At the subsequent court of inquiry my father used his customary defence of "Didn't otterer dunnit, but did it anyway. Let hist'ry be m'judge." The court handed down a well-nuanced and closely-reasoned verdict of "Can't be helped, I suppose. Next!" That plea, and indeed that verdict, would go on to echo down his career and - later - my own on many occasions. As he himself put it "Sailin' close ter the wind is the best way ter meck progress when the wind changes. Any sailor'll tell you that." He was well-known for seizing an opportunity with both hands or indeed - after the incident with the crocodile - his one remaining hand.

I still have before me on the leather-topped desk as I write the smoking pipe which he later had fashioned from Bunduki's thigh-bone.

His live thigh-bone.

Sunday, 18 September 2011

Reasons for starting this web blogging thingummy

This is - credit where credit's due and all that - my manservant Prakash's idea. After I received yet another rejection letter from a publisher for my memoirs - "out of step with the times and frankly unbelievable" as the young whipper-snapper put it, Prakash suggested that I could enlighten the multitude and provide a justification for my frequently misunderstood actions by posting it chapter by chapter on the interwebbing. Which strikes me as a jolly splendid idea.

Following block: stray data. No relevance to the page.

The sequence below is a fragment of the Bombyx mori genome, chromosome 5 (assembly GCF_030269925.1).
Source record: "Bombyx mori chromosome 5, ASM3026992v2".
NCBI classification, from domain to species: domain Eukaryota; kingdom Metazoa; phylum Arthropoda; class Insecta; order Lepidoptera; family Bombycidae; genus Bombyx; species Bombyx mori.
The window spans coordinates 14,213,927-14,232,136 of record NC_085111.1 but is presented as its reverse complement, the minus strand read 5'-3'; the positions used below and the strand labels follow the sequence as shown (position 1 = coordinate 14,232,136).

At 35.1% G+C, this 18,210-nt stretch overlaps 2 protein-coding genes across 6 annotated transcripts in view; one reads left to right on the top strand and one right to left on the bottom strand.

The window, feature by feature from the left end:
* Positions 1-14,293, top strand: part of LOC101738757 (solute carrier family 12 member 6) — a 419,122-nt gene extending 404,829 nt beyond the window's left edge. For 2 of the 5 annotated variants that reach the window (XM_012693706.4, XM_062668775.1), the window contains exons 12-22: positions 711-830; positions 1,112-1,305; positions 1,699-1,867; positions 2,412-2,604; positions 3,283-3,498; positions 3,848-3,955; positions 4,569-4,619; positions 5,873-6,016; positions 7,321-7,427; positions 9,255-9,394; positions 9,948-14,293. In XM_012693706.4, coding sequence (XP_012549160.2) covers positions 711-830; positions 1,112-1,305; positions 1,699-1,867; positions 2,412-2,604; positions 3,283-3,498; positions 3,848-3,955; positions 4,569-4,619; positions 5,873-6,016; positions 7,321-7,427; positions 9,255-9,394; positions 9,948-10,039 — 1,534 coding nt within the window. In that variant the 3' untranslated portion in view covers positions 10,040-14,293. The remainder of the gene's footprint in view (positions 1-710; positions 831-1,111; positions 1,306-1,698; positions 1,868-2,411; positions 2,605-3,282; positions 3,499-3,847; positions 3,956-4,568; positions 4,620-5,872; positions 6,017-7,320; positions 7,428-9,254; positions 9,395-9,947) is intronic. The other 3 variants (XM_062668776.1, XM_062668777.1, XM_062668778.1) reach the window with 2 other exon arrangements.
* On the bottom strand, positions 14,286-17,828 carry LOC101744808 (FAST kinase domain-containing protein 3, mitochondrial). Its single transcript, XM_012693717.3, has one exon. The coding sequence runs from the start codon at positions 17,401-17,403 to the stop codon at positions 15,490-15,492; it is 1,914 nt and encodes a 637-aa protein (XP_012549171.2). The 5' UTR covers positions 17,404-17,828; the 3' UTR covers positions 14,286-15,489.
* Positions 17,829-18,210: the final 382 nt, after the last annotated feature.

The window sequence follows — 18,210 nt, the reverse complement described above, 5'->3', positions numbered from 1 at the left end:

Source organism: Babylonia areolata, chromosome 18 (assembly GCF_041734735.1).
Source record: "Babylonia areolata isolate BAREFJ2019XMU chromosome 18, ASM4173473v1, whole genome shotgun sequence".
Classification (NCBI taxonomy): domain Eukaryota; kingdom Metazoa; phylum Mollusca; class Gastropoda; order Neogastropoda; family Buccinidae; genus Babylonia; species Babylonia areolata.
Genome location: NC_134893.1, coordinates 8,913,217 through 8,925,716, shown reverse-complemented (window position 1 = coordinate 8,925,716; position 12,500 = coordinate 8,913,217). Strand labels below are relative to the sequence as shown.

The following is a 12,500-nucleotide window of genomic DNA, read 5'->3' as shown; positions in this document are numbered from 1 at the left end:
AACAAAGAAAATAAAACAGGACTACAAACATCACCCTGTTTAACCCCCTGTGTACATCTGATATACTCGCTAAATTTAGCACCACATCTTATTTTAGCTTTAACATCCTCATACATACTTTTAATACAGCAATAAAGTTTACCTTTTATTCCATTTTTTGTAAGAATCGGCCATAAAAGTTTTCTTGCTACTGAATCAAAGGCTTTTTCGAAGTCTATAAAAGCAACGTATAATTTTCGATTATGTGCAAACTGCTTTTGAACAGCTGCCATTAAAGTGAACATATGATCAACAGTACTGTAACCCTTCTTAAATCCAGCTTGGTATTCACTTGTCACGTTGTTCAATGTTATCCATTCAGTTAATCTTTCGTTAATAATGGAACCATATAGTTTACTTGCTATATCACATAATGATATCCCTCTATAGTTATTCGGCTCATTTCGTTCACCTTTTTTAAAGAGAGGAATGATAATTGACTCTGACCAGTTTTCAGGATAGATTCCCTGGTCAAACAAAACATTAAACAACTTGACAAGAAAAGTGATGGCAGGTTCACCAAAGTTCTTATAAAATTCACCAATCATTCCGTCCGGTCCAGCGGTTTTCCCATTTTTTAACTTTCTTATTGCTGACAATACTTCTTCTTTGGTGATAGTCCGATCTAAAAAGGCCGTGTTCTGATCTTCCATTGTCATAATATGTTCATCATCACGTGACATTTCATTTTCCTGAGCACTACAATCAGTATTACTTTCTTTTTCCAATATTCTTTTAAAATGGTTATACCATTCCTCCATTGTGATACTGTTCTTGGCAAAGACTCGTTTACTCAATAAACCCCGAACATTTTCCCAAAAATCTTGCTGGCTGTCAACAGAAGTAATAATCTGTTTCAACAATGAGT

Over the coming weeks and months, therefore, I shall be "posting" - as I believe today's youngsters have it - some rousing anecdotes of adventure, skullduggery and personal enrichment in assorted corners of the British Empire, along with reminiscences of my long and interesting life and some observations about what is wrong with England today, a subject which - were I to do it justice - would end up swamping the whole bally thing.

I mean, you only have to look: When the country is overrun with divorcees - some of them sitting in parliament, no less - Anglican priests are permitted to grow beards and the second-in-line to the throne marries someone whose parents are in trade, one may well ask what chance is there of Britannia regaining her empire and again dominating the world like a thingummy? Names escapes me. Tall chap. 

Where was I? 

Oh yes - memoirs. I have had an adventurous life dealing - firmly but fairly - with the world's unwashed, and see it as a public duty to provide a stirring example to today's slack-trousered adolescents and what-not in order to inspire, enlighten and entertain. 

Colossus. That's the fellow. Carry on!